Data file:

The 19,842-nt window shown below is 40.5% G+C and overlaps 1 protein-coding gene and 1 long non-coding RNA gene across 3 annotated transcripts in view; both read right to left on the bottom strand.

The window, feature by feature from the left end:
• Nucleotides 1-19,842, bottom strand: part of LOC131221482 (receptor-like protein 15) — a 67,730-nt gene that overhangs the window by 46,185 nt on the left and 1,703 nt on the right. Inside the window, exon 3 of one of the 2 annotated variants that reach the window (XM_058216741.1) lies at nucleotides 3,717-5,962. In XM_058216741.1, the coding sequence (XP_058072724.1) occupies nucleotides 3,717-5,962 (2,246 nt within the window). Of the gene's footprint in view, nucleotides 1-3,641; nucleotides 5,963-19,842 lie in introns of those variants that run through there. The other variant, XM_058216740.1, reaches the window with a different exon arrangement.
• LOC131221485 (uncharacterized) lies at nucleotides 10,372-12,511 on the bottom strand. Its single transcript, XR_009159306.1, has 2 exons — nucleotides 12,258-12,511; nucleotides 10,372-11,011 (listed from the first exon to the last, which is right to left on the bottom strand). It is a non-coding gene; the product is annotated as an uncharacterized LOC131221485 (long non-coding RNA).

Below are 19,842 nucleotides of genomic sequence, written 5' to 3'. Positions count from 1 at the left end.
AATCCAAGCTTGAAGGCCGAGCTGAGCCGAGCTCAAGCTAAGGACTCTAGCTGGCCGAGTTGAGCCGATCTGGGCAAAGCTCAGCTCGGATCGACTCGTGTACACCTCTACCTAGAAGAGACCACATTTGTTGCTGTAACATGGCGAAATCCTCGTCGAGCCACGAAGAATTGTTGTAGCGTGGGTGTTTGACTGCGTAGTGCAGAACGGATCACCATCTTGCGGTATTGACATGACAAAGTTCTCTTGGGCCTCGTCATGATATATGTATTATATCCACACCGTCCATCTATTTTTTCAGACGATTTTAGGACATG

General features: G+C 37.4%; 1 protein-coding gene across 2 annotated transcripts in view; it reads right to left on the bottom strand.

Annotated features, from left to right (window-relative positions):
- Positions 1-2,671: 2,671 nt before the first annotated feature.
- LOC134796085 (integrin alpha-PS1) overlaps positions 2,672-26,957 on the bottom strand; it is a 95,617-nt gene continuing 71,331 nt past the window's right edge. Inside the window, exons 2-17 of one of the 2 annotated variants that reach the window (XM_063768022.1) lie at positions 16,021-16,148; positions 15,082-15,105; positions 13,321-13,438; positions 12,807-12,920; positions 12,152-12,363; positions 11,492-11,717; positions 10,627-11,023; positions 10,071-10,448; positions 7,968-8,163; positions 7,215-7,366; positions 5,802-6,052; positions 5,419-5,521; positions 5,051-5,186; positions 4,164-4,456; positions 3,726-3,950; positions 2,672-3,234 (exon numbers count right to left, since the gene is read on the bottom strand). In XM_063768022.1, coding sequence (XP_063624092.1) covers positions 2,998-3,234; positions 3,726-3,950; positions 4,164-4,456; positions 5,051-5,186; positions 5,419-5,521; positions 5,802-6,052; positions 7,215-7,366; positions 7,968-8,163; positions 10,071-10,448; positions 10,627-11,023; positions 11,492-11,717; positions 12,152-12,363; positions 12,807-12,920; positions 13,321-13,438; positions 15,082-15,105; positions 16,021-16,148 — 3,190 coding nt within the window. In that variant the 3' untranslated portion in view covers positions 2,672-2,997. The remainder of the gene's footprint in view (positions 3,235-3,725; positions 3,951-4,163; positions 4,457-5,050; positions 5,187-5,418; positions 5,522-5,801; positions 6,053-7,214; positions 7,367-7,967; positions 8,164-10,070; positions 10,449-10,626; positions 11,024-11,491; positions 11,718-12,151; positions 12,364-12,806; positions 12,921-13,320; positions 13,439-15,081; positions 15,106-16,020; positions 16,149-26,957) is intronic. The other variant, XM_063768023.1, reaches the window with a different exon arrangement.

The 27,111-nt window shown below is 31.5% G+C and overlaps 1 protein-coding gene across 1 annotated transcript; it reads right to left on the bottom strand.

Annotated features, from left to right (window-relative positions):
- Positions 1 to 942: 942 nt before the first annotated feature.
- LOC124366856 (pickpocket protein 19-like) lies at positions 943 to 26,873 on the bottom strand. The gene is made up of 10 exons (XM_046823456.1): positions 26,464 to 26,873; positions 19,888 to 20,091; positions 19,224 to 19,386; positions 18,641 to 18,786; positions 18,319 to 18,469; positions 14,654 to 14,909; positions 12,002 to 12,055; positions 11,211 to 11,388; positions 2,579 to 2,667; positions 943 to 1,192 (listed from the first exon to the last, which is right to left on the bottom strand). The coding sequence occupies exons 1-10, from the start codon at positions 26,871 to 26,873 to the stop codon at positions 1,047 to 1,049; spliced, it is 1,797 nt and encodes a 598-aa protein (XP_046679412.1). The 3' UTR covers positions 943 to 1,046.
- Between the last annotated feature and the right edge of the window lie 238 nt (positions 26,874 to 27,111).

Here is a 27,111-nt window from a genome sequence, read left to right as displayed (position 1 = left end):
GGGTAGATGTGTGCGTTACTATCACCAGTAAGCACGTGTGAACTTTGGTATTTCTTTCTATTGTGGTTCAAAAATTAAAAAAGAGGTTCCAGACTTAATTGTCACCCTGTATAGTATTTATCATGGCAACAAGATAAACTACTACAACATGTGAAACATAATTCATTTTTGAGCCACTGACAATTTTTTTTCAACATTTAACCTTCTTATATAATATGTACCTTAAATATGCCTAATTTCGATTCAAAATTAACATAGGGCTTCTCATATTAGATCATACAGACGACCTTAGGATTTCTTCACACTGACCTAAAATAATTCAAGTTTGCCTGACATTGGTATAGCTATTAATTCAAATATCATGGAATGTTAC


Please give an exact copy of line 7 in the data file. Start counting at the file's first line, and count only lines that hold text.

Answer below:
General features: G+C 37.4%; 1 protein-coding gene across 2 annotated transcripts in view; it reads right to left on the bottom strand.